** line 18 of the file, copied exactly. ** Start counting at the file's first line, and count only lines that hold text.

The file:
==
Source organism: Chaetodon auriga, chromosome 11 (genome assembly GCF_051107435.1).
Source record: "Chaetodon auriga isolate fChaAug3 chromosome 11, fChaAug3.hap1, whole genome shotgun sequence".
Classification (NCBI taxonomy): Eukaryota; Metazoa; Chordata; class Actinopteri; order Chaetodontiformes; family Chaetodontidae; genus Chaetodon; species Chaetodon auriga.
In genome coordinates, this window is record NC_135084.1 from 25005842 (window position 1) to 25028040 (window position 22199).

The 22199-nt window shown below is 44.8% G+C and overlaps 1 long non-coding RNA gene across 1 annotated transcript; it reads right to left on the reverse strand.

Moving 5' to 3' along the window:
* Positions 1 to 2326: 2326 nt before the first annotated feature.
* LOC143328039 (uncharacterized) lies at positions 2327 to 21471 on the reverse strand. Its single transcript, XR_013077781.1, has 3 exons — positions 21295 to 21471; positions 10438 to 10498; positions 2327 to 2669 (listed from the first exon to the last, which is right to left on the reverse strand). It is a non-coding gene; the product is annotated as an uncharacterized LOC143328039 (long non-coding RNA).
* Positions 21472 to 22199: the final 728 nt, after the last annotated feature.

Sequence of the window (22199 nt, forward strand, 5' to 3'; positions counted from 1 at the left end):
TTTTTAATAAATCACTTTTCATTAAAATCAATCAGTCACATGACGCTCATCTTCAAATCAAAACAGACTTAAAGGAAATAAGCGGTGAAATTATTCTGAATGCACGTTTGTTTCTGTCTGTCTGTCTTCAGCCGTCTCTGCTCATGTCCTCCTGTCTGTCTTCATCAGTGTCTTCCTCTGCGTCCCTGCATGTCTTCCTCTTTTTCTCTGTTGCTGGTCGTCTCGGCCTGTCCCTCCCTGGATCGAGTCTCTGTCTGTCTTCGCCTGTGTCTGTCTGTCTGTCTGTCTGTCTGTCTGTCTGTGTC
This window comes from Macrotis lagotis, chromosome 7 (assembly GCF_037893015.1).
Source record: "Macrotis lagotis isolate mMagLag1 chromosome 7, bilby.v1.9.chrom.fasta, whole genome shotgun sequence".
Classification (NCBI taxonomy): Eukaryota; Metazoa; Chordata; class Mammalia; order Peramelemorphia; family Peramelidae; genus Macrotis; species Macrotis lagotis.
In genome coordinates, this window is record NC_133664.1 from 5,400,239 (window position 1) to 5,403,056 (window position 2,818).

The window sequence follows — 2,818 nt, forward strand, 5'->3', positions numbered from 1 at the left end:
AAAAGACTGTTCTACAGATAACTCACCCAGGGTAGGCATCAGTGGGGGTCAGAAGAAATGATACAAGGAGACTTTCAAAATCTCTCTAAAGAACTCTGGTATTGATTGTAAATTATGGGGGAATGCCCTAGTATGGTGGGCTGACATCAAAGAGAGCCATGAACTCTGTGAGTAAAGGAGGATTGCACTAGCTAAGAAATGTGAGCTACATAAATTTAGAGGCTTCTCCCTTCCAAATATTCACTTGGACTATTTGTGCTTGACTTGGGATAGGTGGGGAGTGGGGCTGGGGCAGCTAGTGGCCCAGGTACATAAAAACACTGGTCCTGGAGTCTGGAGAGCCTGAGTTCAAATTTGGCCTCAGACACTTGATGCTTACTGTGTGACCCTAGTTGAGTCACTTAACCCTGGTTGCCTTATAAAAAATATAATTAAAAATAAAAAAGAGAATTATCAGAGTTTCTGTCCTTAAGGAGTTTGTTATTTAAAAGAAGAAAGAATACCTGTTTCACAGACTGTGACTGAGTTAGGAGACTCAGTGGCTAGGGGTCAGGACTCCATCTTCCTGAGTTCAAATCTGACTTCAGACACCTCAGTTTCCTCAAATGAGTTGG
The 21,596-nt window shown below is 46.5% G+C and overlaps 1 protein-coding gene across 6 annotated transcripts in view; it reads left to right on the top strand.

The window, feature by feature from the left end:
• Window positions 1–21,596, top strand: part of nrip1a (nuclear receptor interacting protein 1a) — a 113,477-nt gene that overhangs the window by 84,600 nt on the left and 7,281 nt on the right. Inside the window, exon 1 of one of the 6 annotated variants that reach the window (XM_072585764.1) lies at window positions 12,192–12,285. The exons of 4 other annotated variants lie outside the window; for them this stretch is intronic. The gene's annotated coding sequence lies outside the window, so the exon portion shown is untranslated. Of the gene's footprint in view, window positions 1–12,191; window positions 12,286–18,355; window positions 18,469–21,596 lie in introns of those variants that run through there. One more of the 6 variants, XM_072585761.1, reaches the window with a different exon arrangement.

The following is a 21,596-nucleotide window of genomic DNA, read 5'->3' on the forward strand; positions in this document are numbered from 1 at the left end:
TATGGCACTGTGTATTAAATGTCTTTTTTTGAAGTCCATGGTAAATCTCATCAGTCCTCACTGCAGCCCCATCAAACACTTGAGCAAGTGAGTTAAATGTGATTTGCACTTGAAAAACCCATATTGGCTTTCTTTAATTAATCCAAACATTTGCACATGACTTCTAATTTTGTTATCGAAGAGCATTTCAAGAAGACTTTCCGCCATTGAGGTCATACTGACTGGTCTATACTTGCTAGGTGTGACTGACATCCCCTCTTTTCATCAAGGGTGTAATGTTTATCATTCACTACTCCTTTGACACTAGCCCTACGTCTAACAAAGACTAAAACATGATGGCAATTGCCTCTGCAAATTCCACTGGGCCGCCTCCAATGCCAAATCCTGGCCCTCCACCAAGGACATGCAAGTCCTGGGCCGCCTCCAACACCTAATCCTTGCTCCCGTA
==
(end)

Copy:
The 21,596-nt window shown below is 46.5% G+C and overlaps 1 protein-coding gene across 6 annotated transcripts in view; it reads left to right on the top strand.